Financial Update (Third Quarter 2003)



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TIPS: Are They Really ?Tax Disadvantaged??

TIPS

In 1997 the U.S. Treasury introduced TIPS — inflation-protected (or indexed) securities — with much promotional fanfare. Despite the Treasury’s educational and promotional efforts aimed at TIPS, and TIPS? well-established benefit as an inflation hedge, many finance professionals question the appeal of TIPS to a wide audience. Some advisers, in fact, recommend holding TIPS only in tax-deferred accounts.

One reason to question whether there is a broad demand for TIPS is the somewhat unique tax treatment placed on them. Taxes must be paid annually on any accrued increase in principal caused by inflation, even when this gain is unrealized. Because of this treatment, several leading authorities in the field characterize TIPS as “tax disadvantaged.”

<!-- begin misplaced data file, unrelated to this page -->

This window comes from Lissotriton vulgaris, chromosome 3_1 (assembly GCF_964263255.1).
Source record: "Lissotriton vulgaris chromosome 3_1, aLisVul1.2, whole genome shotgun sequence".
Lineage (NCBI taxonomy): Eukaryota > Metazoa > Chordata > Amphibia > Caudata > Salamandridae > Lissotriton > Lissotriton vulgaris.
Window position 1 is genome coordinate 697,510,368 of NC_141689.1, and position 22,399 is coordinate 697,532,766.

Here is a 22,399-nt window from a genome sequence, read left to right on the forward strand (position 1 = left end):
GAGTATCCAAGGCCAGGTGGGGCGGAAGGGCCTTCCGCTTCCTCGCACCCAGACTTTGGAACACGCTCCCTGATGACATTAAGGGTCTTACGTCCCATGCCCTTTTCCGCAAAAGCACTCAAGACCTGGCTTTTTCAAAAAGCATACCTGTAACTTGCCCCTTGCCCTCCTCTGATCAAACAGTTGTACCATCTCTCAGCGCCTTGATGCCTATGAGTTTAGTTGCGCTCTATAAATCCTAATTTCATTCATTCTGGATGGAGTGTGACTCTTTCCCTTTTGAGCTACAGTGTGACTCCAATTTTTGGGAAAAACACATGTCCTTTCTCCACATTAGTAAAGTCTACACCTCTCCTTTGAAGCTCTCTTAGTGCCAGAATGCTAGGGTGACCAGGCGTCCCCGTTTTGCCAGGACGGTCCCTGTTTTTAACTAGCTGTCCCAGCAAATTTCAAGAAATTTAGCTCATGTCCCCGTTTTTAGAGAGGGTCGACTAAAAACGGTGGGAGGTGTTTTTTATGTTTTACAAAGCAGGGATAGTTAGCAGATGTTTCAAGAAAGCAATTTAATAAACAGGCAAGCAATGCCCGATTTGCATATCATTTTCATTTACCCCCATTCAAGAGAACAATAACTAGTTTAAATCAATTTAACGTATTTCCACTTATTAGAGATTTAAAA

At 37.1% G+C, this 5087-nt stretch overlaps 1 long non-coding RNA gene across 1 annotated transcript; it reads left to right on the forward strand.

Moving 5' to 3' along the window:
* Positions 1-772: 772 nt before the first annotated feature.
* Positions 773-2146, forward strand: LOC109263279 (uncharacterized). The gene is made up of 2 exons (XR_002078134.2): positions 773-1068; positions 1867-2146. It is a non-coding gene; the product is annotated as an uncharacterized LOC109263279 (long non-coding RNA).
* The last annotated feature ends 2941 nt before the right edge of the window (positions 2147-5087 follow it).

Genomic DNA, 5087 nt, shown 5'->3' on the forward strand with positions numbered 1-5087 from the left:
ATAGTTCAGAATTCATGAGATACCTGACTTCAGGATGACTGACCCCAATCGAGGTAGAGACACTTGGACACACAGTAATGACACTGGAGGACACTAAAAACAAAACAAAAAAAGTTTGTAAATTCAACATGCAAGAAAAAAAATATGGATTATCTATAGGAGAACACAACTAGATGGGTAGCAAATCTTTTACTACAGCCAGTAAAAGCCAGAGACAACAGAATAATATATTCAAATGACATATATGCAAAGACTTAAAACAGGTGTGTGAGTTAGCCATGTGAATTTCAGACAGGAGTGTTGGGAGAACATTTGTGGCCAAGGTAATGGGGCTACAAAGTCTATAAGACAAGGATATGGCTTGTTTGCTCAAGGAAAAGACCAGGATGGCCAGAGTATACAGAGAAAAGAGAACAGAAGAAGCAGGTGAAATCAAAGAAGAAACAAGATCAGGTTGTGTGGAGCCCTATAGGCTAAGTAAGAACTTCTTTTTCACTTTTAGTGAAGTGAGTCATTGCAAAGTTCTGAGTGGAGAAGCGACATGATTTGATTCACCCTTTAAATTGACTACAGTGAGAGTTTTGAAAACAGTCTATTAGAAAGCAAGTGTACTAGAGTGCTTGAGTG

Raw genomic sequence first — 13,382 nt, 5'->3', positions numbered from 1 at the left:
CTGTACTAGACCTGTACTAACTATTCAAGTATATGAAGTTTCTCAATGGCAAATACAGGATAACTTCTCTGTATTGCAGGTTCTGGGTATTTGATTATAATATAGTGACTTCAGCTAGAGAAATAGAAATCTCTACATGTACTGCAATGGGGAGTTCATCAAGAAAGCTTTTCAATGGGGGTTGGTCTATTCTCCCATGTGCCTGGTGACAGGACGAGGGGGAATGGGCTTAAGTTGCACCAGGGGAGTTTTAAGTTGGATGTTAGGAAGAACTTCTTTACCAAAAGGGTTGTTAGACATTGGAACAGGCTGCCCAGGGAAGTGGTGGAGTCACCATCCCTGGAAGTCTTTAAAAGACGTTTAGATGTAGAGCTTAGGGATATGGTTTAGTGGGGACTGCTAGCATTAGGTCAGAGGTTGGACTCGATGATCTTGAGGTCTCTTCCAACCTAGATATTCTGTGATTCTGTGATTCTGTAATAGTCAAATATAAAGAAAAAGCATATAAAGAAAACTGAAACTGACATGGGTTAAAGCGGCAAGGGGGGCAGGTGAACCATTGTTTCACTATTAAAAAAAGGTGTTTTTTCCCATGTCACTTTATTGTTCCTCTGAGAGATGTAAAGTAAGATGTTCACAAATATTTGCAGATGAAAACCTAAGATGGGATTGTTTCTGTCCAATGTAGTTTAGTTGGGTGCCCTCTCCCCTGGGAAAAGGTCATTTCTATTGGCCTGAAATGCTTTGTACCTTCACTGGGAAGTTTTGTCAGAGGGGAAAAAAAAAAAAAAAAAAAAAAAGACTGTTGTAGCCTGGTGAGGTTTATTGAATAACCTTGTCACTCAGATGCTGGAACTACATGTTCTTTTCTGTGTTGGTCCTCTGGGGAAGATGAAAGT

An Atlanta Fed working paper by Scott E. Hein and Jeffrey M. Mercer reconsiders this notion. The analysis suggests that TIPS are no more tax disadvantaged than conventional Treasury debt. The authors argue that the annual taxation of the accretion of principal is necessary to make the overall taxation of TIPS comparable to conventional Treasury securities in an inflationary environment.

Hein and Mercer also show empirically that, consistent with their argument, a sizable proportion of outstanding TIPS have higher expected after-tax yields than their conventional Treasury counterparts.

An important implication of the study is that, contrary to common belief and guidance, TIPS should appeal to a larger audience than tax-exempt investors only.

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